But horse riding is not the only skill the young riders pick up says Amanda.
"We encourage them to try out new things. After five days, a lot of the shy girls are almost more confident than the ones who started the week with a lot of confidence. We meet some pretty amazing girls."
David Ellis has an eye for picking future racetrack champions.
He's one of the shrewdest bloodstock buyers in the world and, every year, spends millions of dollars on thoroughbred horses he believes will turn out to be winners.
David, who farms at Te Akau near Ngaruawahia in Waikato, has been buying horses at the annual Karaka Yearling Sales since the 1980s.
In the 2011 sales he was the top New Zealand buyer. His Te Akau Racing syndicates bought 33 yearlings for $4.7 million.
Within days, most of the shares in them had been sold to the many owners who trust David to buy on their behalf.
Over the years, David has perfected his bidding style and there's barely a nod or a wink as he secures the horses he wants. He pays anything from $20,000 to this year's top price of $875,000 for yearlings that he judges will make the cut.
He's looking for horses with "big hearts and confident, intelligent minds".
David knows it's a punt but he takes his business seriously.
Each summer, while most New Zealanders are on holiday, David travels the country to inspect every yearling to be offered at Karaka. "We've got to make sure we get it right," he says. "We are prepared to put a lot of time into making the right decisions to buy athletes that turn out to be top horses."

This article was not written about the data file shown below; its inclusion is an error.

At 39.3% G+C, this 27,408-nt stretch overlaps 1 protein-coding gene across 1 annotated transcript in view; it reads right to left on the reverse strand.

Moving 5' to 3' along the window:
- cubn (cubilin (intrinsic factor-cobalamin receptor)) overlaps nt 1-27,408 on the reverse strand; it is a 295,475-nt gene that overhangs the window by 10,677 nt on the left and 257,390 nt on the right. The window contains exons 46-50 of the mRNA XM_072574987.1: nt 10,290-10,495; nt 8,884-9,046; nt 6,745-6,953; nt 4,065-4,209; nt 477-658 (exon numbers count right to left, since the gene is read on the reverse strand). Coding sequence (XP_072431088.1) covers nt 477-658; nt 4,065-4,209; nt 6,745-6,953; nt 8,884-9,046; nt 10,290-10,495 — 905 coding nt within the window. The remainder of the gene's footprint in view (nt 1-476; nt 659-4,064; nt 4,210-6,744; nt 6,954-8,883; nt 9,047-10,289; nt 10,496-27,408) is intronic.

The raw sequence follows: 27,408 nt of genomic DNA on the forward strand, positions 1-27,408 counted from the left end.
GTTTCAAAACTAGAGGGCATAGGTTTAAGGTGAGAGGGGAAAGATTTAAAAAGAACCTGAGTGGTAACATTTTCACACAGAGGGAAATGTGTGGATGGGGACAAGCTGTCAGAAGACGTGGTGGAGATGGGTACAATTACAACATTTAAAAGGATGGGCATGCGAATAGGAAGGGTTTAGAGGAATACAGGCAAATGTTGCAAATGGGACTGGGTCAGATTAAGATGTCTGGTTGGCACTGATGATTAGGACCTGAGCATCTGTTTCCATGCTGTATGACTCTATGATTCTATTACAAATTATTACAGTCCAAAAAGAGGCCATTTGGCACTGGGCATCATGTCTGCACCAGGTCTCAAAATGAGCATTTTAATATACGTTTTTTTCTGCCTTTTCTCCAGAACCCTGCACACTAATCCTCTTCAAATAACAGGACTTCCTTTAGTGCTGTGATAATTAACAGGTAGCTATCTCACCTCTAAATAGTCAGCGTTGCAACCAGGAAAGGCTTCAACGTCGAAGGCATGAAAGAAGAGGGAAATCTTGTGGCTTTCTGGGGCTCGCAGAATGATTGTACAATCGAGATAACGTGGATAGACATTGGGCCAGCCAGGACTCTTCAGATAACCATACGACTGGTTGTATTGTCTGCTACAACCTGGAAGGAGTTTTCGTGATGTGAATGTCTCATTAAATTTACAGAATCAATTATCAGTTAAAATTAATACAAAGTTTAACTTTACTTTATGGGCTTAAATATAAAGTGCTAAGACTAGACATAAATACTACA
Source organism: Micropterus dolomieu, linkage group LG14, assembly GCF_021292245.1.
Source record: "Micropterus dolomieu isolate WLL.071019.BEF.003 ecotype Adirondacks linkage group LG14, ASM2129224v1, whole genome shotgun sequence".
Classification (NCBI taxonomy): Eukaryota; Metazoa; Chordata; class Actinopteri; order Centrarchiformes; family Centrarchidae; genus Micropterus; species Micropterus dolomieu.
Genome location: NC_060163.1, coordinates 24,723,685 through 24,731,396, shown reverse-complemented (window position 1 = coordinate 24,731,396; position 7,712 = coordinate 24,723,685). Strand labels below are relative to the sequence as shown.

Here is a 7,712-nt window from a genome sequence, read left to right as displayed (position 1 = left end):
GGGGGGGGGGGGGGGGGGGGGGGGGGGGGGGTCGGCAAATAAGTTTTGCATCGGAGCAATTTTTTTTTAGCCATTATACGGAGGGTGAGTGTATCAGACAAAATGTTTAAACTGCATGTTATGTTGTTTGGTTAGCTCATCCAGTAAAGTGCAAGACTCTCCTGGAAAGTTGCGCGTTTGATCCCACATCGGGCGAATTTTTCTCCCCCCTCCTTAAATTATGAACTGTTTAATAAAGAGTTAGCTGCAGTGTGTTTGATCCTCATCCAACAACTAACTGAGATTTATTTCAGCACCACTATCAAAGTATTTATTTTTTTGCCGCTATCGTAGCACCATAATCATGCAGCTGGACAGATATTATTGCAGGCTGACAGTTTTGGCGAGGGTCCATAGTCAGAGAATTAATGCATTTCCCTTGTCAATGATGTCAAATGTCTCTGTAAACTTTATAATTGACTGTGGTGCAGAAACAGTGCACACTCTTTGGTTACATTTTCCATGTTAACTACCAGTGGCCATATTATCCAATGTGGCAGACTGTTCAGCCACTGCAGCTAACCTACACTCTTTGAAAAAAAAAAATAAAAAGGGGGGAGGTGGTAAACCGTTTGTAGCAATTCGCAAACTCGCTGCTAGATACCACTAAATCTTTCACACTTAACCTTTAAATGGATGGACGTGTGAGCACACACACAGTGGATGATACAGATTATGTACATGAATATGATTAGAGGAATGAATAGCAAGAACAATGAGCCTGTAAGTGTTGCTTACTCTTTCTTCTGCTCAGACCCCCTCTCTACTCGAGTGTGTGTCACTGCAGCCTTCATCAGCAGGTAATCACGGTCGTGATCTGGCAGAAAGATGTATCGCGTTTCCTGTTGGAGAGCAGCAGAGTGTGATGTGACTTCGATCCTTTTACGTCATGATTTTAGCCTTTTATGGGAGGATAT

Despite keeping a poker face at the sampling parades. The inspection is David's chance to work out exactly what he is going to bid on at the sale.
David headquarters his bloodstock operation at his 1600 hectare farm at Te Akau where he also breeds Romney sheep and finishes cattle.
Racing business regularly takes him away to his stables in Matamata, Rangiora and Singapore but when he's home he likes to get out on the farm. "I love working with the people we have here. It's fun going out every day and seeing the stock develop," he says.
David also enjoys spending time with his horses which thrive on the well fertilised and tranquil Waikato pastures.
The Last Ride
When self-confessed cowboy Neil Hersey was asked to return to Northland's Aupouri Forest to count wild horses, he jumped at the chance.
Twenty-five years ago, Neil was in a group that acted as guardians of the Aupouri's famous wild horses, which are descended from animals believed to have been brought to New Zealand in the 1800s.